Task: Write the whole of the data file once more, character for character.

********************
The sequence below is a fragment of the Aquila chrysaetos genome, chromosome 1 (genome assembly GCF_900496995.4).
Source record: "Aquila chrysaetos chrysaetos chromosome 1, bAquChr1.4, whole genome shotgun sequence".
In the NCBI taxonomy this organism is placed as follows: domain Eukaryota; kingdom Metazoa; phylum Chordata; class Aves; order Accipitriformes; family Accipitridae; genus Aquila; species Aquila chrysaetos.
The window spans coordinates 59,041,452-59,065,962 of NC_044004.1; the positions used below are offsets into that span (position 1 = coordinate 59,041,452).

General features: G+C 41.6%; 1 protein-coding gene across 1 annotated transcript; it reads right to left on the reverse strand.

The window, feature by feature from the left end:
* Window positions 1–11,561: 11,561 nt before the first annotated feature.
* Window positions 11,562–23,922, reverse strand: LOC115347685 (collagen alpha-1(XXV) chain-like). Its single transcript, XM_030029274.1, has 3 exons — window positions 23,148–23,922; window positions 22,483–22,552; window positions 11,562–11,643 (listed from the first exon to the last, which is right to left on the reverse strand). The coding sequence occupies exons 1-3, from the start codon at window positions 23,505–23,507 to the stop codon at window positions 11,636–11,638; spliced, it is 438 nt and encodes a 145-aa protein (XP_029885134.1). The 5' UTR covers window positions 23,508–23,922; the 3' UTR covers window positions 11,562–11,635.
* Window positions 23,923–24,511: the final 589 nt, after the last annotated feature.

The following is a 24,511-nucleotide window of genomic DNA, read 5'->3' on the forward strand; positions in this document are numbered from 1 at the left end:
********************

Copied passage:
The sequence below is a fragment of the Aquila chrysaetos genome, chromosome 1 (genome assembly GCF_900496995.4).
Source record: "Aquila chrysaetos chrysaetos chromosome 1, bAquChr1.4, whole genome shotgun sequence".
In the NCBI taxonomy this organism is placed as follows: domain Eukaryota; kingdom Metazoa; phylum Chordata; class Aves; order Accipitriformes; family Accipitridae; genus Aquila; species Aquila chrysaetos.
The window spans coordinates 59,041,452-59,065,962 of NC_044004.1; the positions used below are offsets into that span (position 1 = coordinate 59,041,452).

General features: G+C 41.6%; 1 protein-coding gene across 1 annotated transcript; it reads right to left on the reverse strand.

The window, feature by feature from the left end:
* Window positions 1–11,561: 11,561 nt before the first annotated feature.
* Window positions 11,562–23,922, reverse strand: LOC115347685 (collagen alpha-1(XXV) chain-like). Its single transcript, XM_030029274.1, has 3 exons — window positions 23,148–23,922; window positions 22,483–22,552; window positions 11,562–11,643 (listed from the first exon to the last, which is right to left on the reverse strand). The coding sequence occupies exons 1-3, from the start codon at window positions 23,505–23,507 to the stop codon at window positions 11,636–11,638; spliced, it is 438 nt and encodes a 145-aa protein (XP_029885134.1). The 5' UTR covers window positions 23,508–23,922; the 3' UTR covers window positions 11,562–11,635.
* Window positions 23,923–24,511: the final 589 nt, after the last annotated feature.

The following is a 24,511-nucleotide window of genomic DNA, read 5'->3' on the forward strand; positions in this document are numbered from 1 at the left end: